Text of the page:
In the firing line


By Jackson Russell

MITCHELL police will put fires caused by recklessness and negligence under the spotlight this summer as part of Operation Safeguard.

This summer will be the second year for the annual operation, which aims to deter or reduce impact of intentional and recklessly lit fires across Victoria.

Police will patrol areas of high fire danger in greater numbers on days of total fire bans or high fire ratings.

Last summer, during one of the worst bushfire seasons on record, 26 charges were laid for fire-related offences due to reckless behaviour.

The most common causes of recklessly lit fires include burning off, campfires, car or machine exhausts, and the use of tools such as angle grinders, welders, slashers and harvesters.

Mitchell Police Service Area Acting Inspector Michael Layton said police would particularly focus on landholders and recreation areas.

“The reality is that recklessly or negligently lit fires can cause as much damage as ones that are deliberately lit and they don’t discriminate,” he said.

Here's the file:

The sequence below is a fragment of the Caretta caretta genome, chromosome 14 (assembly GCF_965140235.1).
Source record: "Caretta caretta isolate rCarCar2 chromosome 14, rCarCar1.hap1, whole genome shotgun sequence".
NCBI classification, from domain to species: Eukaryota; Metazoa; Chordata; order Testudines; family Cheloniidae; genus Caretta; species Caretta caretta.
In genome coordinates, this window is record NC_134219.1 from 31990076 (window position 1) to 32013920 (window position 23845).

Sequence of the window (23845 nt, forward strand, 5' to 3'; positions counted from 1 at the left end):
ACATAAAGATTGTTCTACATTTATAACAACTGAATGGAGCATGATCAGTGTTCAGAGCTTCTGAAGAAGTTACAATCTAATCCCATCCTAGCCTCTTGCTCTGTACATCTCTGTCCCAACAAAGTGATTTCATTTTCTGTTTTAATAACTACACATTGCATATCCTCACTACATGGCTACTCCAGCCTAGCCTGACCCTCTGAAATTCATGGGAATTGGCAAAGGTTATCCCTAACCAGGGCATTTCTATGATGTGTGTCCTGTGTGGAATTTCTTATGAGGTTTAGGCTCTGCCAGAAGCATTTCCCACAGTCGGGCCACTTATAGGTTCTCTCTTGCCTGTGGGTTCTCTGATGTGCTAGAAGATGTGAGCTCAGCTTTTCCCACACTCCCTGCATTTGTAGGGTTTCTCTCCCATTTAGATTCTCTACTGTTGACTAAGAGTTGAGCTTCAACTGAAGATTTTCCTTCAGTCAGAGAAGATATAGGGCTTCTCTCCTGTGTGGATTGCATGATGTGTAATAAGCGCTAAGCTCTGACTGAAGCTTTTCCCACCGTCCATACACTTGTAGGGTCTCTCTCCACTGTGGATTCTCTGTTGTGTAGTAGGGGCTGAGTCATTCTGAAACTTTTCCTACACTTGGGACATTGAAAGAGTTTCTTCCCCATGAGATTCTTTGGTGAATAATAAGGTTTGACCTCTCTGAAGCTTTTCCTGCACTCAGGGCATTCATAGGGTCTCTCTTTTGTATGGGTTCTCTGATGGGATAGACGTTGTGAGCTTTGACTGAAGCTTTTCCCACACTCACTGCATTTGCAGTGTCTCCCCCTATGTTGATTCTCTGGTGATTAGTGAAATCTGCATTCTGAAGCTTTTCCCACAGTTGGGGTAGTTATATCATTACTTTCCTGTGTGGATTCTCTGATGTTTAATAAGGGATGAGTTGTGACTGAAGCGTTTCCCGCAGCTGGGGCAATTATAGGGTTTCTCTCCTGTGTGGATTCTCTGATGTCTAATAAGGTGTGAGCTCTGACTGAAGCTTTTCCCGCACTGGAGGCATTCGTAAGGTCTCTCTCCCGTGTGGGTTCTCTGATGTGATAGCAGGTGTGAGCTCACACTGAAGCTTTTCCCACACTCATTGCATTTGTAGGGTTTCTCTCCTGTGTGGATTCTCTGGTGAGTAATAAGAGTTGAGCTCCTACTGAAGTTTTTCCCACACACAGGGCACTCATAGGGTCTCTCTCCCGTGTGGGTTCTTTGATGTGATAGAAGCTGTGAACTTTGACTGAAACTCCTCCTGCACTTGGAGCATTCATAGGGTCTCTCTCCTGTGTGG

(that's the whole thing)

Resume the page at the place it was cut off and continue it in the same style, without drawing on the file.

“Those recreation areas, the areas with increased fire risk, we’ll be looking to patrol areas like the Mt Disappointment State Forest. Those camping areas through there and areas with high fuel load including some of our forested areas in that patrol space.”

Acting Insp Layton said police would be proactive in their patrols.
“We will be proactively connecting with the community to ensure they’re aware of the risks and to limit the potential for fires getting away from people through ignorance,” he said.

“There is definitely a community engagement focus from us – we don’t want the fires full stop and we will be patrolling and engaging with the community in every effort to prevent that.”

While police will be proactive in their community engagement, the penalties for people responsible for a fire getting out of control are substantial.

Lighting a fire on a total fire ban day can attract a fine of up to $39,000 or up to two years in jail, while anyone found guilty of recklessly or intentionally causing a bushfire faces a penalty of up to 15 years’ imprisonment.

Anyone who witnesses suspicious behaviour as it is occurring should call triple zero and anyone with information should contact Crime Stoppers on 1800 333 000 or

Operation Safeguard runs from mid-November 2020 until March 2021.